A Bridge Rectifier is an essential part of any home made (DIY) wind turbine generator (or Water Wheel). A bridge rectifier converts the alternating (AC) current generated into Direct Current (DC) which can be sent to a battery bank.
Low voltage wind turbine generators e.g. 12 volts can generate high currents of electricity which will fry small bridge rectifiers – however high current rated three-phase bridge rectifiers are very expensive to buy. Therefore many people build their own three phase bridge rectifier out of readily available parts for under £30 as shown in the top picture of this page (from OtherPower.com).
Finding the Parts for a Multi-Phase Bridge Rectifier
Pictured above is a 35A rated Bridge Rectifier (28.5 x 28.5 x 11.5mm) (available from the REUK shop) with legs (terminations) of 6.3 x 0.8mm dimension. Wires (10 AWG for these 35 Amp rectifiers) can be soldered on directly, or more easily crimp connectors can be used which are pushed onto the legs of the bridge rectifier and then squeezed with a crimping tool to hold them firm. Bridge rectifiers such as the one illustrated are available from a couple of pounds each, and suitable crimp connectors for just 20 pence each.
NEW – We are now selling REUK Three Phase Bridge Rectifier Kits (pictured above) which include all necessary cables with connectors pre-fitted, and can be put together in minutes with the included simple instructions and nothing more than a screwdriver (i.e. no need for a crimping tool, thick wire cutter, and wire stripper etc)
Making a Multi-Phase Bridge Rectifier
Each phase from the wind turbine is connected to its own bridge rectifier, and then the three bridge rectifiers are connected in parallel to give the end result of a home made three phase bridge rectifier.
Each of the 35A bridge rectifiers is clad in metal to conduct away the large quantities of heat generated. Therefore each bridge rectifier must be attached to a suitable heat sink (the bigger the better) with some heatsink compound used to help dissipate the heat.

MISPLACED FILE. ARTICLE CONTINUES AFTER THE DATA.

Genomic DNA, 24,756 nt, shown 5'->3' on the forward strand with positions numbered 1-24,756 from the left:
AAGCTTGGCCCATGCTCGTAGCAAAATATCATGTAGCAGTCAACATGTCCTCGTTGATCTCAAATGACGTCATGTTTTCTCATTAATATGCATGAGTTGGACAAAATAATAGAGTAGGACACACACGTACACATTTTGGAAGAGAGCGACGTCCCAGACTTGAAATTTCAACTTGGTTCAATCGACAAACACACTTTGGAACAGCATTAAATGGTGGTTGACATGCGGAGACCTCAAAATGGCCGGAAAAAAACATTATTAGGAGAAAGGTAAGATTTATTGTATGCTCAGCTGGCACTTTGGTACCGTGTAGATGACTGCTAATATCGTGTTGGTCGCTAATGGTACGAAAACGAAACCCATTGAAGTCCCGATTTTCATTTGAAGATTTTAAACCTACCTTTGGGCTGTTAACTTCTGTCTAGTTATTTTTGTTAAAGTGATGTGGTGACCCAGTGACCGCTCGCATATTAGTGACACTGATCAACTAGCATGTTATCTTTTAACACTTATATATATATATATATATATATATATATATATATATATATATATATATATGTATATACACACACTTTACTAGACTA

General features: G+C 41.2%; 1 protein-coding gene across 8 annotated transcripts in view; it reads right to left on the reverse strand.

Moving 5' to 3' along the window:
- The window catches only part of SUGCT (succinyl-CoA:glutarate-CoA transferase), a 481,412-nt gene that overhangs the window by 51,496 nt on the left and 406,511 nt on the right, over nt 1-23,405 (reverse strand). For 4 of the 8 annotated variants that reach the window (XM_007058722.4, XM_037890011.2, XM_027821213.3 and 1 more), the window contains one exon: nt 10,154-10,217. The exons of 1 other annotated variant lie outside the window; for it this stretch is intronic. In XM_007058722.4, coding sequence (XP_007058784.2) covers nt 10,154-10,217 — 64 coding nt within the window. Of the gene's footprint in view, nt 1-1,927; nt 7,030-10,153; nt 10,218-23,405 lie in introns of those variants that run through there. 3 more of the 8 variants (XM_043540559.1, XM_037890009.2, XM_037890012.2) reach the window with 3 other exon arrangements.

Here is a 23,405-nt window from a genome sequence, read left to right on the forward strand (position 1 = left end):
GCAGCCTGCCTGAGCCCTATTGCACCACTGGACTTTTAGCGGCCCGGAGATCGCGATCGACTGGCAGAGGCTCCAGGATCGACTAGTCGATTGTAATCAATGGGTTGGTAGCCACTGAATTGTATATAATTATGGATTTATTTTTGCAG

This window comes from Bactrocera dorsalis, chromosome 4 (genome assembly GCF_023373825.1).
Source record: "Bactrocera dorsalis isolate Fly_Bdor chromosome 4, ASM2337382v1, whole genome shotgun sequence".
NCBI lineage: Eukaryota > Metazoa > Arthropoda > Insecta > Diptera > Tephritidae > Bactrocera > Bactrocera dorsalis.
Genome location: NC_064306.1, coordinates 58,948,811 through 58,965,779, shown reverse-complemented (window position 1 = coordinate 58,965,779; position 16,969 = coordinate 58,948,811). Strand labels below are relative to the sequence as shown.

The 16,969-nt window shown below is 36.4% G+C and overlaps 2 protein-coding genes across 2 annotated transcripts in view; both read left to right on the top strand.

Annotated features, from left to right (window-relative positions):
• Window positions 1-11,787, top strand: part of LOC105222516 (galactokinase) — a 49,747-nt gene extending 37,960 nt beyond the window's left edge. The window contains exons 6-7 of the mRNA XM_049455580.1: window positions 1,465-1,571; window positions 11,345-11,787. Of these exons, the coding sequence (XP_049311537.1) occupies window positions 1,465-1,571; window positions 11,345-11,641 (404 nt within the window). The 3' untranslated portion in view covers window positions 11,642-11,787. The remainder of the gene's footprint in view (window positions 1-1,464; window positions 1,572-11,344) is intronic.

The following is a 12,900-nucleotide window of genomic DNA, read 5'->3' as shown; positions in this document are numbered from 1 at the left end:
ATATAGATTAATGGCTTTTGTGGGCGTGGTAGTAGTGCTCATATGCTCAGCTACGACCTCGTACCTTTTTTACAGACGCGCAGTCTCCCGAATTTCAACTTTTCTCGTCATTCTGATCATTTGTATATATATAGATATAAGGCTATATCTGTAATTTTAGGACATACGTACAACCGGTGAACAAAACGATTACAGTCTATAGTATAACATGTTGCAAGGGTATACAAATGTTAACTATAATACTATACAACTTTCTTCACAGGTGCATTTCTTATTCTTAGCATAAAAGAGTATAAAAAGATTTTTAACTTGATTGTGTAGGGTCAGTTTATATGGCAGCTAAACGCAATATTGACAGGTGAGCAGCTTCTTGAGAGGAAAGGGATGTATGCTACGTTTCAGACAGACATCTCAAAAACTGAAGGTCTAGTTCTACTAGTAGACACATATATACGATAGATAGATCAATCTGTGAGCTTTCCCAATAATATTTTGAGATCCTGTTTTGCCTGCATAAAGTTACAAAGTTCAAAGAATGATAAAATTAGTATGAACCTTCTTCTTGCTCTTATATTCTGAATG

Above is a photograph of such a wind turbine bridge rectifier being built (from Fieldlines.com). The three bridge rectifiers are screwed onto a sheet of aluminium (which will later on be fitted to the heat sink). Each phase from the wind turbine is connected to the two AC terminals on a bridge rectifier (also often labelled as ~). Later on the postives (+) and negatives (-) are connected in parallel (+ to + to +) and (- to – to -) to provide the output DC voltage.
Bridge Rectifiers for High Power Wind Turbines
If your wind turbine has a total maximum output current of 25 Amps or more then you may be pushing the limits of 35 Amp bridge rectifiers. Therefore you will either need to put two or more bridge rectifiers in parallel for each phase (a technique which has some problems associated with it), or make your own bridge rectifier from suitably rated individual diodes.
Diodes are available relatively cheaply rated at up to and over 1000 Volts and at currents over 100 Amps, so a three phase bridge rectifier made out of (six of) these will be able to cope with much higher currents than three 35 Amp bridge rectifiers ever could.